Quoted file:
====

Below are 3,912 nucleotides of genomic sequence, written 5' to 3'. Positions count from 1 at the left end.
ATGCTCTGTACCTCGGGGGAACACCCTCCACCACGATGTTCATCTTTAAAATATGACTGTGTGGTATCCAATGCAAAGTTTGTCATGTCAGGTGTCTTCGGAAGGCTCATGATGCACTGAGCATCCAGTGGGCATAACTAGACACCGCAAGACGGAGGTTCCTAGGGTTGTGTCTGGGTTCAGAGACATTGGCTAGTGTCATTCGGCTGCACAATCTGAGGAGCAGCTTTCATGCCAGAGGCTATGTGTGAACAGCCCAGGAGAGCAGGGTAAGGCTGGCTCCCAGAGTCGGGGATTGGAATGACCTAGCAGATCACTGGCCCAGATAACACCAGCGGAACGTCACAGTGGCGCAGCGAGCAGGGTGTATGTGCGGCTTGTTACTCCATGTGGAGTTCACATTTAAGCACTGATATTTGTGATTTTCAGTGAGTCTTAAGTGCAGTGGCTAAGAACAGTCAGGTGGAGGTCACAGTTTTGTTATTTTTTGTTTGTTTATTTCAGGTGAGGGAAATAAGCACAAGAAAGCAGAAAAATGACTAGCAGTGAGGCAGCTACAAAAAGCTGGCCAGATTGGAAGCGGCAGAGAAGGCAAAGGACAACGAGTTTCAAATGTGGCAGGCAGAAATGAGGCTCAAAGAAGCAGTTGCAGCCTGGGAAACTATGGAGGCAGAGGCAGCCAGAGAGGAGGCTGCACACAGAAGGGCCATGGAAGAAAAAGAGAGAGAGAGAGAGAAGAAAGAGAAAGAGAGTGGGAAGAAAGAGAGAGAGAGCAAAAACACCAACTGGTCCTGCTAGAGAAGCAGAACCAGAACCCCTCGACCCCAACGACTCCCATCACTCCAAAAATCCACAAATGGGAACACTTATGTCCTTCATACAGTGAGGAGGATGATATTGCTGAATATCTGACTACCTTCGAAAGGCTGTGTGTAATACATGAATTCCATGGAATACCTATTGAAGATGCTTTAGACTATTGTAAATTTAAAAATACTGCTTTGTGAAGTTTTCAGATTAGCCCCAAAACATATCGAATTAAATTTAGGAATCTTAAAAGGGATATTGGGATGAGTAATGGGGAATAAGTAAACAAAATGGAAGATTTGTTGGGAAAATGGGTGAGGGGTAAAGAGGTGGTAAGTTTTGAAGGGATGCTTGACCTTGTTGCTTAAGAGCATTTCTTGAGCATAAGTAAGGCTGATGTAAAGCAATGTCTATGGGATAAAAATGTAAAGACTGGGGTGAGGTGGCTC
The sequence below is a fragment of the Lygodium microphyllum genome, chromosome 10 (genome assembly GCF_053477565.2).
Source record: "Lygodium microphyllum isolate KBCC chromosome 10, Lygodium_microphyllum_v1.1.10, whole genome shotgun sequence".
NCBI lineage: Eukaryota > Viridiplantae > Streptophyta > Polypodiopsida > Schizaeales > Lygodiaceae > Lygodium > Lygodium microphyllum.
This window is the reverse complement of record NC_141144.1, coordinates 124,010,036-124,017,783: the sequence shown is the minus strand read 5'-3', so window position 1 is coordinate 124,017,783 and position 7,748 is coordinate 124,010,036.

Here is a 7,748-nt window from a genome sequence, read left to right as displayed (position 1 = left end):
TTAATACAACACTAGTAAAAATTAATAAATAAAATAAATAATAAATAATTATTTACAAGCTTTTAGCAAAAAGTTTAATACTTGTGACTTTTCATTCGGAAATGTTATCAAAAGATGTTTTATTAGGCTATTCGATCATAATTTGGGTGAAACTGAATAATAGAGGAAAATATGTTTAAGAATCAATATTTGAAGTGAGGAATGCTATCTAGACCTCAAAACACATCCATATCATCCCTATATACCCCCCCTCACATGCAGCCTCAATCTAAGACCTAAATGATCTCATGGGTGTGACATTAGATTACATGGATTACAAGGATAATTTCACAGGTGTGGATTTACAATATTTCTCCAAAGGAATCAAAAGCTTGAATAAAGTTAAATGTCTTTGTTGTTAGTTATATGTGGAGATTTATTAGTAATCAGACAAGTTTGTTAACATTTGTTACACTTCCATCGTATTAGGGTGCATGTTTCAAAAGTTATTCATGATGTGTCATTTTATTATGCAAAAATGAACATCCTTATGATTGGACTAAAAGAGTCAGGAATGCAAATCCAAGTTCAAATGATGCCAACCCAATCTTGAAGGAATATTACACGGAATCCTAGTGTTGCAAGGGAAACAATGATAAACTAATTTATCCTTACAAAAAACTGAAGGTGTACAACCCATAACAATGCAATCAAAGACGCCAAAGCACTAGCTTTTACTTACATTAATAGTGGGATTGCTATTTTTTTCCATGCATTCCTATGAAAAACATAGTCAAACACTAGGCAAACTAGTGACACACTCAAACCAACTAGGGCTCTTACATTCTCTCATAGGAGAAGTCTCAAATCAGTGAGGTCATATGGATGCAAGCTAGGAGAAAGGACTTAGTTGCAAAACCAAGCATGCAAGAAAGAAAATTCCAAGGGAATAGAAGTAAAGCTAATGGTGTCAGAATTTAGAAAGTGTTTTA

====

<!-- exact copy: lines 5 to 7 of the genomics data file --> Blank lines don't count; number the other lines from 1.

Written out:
NCBI lineage: Eukaryota > Viridiplantae > Streptophyta > Polypodiopsida > Schizaeales > Lygodiaceae > Lygodium > Lygodium microphyllum.
This window is the reverse complement of record NC_141144.1, coordinates 124,010,036-124,017,783: the sequence shown is the minus strand read 5'-3', so window position 1 is coordinate 124,017,783 and position 7,748 is coordinate 124,010,036.

Here is a 7,748-nt window from a genome sequence, read left to right as displayed (position 1 = left end):